Sunday, 2 December 2018

How To Train Your Robot

Somehow we managed to miss a blog update in November - how time flies. 

November was all about software. The saws, screwdrivers, crimping tools and sellotape were put away, and out came the laptop. 

One of the aims of building this robot was for me to learn Python. After a couple of weeks, I was threatening to name this blog '10 things I hate about Python' but I persevered and am beginning to forgive it. 

I decided to keep it simple and implement a single, multi-threaded application, rather than trying to have multiple processes. I drew out a simple design - just to keep me on track using UMLet. This is the best free tool I've found for sketching out rough designs really quickly. This was just to give me a rough idea about the classes and what needs to know about what.. 

Initial Class Diagram

The actual software design has evolved somewhat during implementation, but the basic class structure is still there, so this diagram is still a useful reference. 

It took me a while to implement the serial comms between the Arduino and the Pi, but it was a useful learning exercise. The Arduino is connected to the ultrasonic sensors, so once this was done Sputnik could start sensing its environment. At the moment it's just one way comms - the Arduino reads the distances from the 5 sensors and pumps the data to the serial port. Once the Pi is up and running, it reads from the serial port and stores the distances in memory for the automated robot modes to use.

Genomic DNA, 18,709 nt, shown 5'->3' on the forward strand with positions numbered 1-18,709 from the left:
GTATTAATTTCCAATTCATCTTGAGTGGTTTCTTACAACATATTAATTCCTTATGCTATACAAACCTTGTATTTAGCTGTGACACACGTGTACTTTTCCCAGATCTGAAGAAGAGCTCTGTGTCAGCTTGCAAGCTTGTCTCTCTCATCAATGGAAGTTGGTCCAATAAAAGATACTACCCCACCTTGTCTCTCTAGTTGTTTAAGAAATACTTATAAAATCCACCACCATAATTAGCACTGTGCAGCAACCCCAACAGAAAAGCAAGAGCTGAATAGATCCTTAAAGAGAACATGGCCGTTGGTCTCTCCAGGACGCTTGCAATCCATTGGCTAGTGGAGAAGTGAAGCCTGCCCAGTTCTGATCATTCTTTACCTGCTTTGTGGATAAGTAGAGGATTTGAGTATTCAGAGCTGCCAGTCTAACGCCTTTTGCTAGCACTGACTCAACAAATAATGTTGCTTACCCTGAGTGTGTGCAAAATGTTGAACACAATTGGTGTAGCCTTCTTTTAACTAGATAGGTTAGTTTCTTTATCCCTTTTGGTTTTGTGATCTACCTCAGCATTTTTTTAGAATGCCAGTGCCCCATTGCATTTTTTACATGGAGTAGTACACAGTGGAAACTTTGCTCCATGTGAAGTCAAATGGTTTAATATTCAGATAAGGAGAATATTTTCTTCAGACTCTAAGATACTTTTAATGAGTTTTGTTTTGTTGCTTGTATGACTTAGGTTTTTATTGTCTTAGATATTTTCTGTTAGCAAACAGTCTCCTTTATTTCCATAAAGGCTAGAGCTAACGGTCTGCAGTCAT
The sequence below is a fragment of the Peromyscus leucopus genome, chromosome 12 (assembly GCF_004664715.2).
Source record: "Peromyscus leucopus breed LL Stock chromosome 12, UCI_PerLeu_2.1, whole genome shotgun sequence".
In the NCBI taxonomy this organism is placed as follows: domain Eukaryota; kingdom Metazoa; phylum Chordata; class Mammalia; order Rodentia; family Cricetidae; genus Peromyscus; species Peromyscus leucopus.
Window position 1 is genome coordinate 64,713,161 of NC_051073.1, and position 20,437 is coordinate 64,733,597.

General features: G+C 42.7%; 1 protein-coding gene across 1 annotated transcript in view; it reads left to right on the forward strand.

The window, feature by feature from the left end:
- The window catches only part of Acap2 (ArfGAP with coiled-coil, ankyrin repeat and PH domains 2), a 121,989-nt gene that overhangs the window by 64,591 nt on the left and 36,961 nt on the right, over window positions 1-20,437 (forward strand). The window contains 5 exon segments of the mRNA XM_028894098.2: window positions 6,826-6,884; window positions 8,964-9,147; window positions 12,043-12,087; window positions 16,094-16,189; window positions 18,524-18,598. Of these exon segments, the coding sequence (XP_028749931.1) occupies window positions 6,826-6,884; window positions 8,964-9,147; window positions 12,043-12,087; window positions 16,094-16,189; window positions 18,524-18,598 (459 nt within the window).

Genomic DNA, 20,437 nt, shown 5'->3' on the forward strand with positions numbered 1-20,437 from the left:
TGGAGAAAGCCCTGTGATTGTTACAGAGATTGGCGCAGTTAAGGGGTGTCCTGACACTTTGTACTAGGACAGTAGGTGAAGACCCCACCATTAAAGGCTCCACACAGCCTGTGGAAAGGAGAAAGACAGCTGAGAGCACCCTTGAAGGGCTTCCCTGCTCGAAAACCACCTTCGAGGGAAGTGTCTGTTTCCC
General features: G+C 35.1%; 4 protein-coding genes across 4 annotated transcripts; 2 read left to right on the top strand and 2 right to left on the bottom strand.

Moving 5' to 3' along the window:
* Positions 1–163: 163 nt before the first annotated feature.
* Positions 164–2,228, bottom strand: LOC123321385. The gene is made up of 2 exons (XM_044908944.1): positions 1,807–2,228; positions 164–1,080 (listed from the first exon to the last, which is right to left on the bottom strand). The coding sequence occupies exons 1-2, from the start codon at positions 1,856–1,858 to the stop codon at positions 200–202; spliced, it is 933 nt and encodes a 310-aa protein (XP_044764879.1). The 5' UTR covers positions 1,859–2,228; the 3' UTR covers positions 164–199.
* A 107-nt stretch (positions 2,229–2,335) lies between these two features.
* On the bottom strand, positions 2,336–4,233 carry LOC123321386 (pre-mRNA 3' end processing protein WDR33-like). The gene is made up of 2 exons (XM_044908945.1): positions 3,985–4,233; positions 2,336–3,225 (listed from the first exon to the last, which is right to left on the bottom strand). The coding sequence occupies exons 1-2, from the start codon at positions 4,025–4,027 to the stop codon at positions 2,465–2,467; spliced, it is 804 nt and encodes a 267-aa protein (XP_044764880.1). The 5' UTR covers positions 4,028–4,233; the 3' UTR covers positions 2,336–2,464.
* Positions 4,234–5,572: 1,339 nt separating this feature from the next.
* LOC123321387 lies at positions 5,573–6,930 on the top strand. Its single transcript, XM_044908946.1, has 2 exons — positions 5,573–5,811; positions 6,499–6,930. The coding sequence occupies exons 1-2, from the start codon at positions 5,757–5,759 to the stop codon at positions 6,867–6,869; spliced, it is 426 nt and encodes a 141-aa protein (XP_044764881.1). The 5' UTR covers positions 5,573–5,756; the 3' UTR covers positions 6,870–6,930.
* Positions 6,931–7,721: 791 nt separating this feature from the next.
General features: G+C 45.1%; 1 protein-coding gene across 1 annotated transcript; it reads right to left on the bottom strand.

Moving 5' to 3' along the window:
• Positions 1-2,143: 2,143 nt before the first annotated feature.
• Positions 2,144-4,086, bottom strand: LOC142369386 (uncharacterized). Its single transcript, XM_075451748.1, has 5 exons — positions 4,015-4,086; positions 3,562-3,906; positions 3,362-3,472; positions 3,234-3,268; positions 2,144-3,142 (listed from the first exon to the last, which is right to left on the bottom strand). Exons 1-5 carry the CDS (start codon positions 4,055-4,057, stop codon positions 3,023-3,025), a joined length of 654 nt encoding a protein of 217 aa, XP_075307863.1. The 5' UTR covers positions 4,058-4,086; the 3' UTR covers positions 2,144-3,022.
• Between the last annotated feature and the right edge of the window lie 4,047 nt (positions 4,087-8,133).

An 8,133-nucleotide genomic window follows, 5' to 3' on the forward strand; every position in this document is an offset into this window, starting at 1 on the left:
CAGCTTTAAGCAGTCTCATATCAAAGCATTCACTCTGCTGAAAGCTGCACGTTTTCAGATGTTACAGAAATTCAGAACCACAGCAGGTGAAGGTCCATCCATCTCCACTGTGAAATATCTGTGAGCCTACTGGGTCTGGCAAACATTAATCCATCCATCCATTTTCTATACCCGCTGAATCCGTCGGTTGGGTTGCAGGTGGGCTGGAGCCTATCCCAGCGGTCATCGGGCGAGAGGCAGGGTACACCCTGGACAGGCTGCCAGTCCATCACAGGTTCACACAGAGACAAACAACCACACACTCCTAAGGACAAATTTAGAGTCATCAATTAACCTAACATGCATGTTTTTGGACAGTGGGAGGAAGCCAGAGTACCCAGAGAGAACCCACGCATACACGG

So - then on to implementing the first automated mode .....

The Straight Line (Speed) Test 

The first challenge to look at was the straight line speed test. I know the wording of the challenge says it won't be completely straight - but little steps and all that. 

I wrote a quick class to monitor the distances on the left and right and work out the rate of change of the robot as it approaches or moves away from either the left or right walls. It then adjusts the speed of the wheels slightly to try and keep going straight and then repeats the monitoring process. 

The initial attempt was actually quite good - except that sometimes it got confused and turned straight into the wall. Also - it didn't always stop at the end of the run on its own. I found that the ultrasonic sensors occasionally gave out erroneous zero results, so I added a filter to reduce the impact of these. 

Here's the results: 

It's difficult to see, but the robot does actually stop automatically at the end before it hits the door. It's early days, but we're happy. 

Things learned from this development:

  1. Working with a scripting language like Python takes some getting used to. Coming from a C++ and Java background, it's frustrating to have the code running, only for it to go down a path and come up with silly syntax errors. I've since learned to compile it first. I'll also looking into some other python syntax checking apps. 
  2. I didn't appreciate that Python applications are limited to a single core. I understand that it tries to keep it simple so you don't have to worry too much about using locks, or making variables volatile, but it is quite limiting. One of the points of writing multiple threads is to make use of several cores. I don't think it'll be an issue - but I may need to revisit the design if we start running out of processor bandwidth.
  3. Importing python modules and classes make my head hurt. I keep getting confused between a module and a class name and can take ages trying to work out what the issue is. 
  4. Watching a robot drive itself is pretty cool. 
Next steps - think about how to handle possible kinks in the course. Start coding the minimal maze mode. 


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